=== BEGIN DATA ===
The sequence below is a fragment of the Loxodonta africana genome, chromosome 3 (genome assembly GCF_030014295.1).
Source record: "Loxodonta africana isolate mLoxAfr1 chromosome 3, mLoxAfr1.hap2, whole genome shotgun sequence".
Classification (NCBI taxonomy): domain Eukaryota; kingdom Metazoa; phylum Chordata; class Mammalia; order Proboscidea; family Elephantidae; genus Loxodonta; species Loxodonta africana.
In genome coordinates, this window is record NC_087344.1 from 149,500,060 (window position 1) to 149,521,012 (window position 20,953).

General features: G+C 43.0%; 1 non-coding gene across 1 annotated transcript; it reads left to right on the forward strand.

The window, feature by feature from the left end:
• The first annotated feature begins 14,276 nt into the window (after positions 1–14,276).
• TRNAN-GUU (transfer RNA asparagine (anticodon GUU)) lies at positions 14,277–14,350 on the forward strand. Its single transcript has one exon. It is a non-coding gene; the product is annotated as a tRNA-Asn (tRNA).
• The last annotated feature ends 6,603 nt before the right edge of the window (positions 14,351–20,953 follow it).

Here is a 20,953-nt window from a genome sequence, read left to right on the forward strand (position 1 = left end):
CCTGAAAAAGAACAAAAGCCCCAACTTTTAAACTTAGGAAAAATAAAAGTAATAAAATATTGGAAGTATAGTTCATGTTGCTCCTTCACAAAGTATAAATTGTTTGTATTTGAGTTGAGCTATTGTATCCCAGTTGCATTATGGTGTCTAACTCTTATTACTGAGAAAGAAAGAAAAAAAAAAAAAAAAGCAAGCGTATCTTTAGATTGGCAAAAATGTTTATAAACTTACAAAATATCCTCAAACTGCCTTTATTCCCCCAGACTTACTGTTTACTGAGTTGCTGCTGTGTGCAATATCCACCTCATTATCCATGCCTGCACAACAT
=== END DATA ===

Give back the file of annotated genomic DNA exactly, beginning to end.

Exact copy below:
The sequence below is a fragment of the Loxodonta africana genome, chromosome 3 (genome assembly GCF_030014295.1).
Source record: "Loxodonta africana isolate mLoxAfr1 chromosome 3, mLoxAfr1.hap2, whole genome shotgun sequence".
Classification (NCBI taxonomy): domain Eukaryota; kingdom Metazoa; phylum Chordata; class Mammalia; order Proboscidea; family Elephantidae; genus Loxodonta; species Loxodonta africana.
In genome coordinates, this window is record NC_087344.1 from 149,500,060 (window position 1) to 149,521,012 (window position 20,953).

General features: G+C 43.0%; 1 non-coding gene across 1 annotated transcript; it reads left to right on the forward strand.

The window, feature by feature from the left end:
• The first annotated feature begins 14,276 nt into the window (after positions 1–14,276).
• TRNAN-GUU (transfer RNA asparagine (anticodon GUU)) lies at positions 14,277–14,350 on the forward strand. Its single transcript has one exon. It is a non-coding gene; the product is annotated as a tRNA-Asn (tRNA).
• The last annotated feature ends 6,603 nt before the right edge of the window (positions 14,351–20,953 follow it).

Here is a 20,953-nt window from a genome sequence, read left to right on the forward strand (position 1 = left end):
CCTGAAAAAGAACAAAAGCCCCAACTTTTAAACTTAGGAAAAATAAAAGTAATAAAATATTGGAAGTATAGTTCATGTTGCTCCTTCACAAAGTATAAATTGTTTGTATTTGAGTTGAGCTATTGTATCCCAGTTGCATTATGGTGTCTAACTCTTATTACTGAGAAAGAAAGAAAAAAAAAAAAAAAAGCAAGCGTATCTTTAGATTGGCAAAAATGTTTATAAACTTACAAAATATCCTCAAACTGCCTTTATTCCCCCAGACTTACTGTTTACTGAGTTGCTGCTGTGTGCAATATCCACCTCATTATCCATGCCTGCACAACAT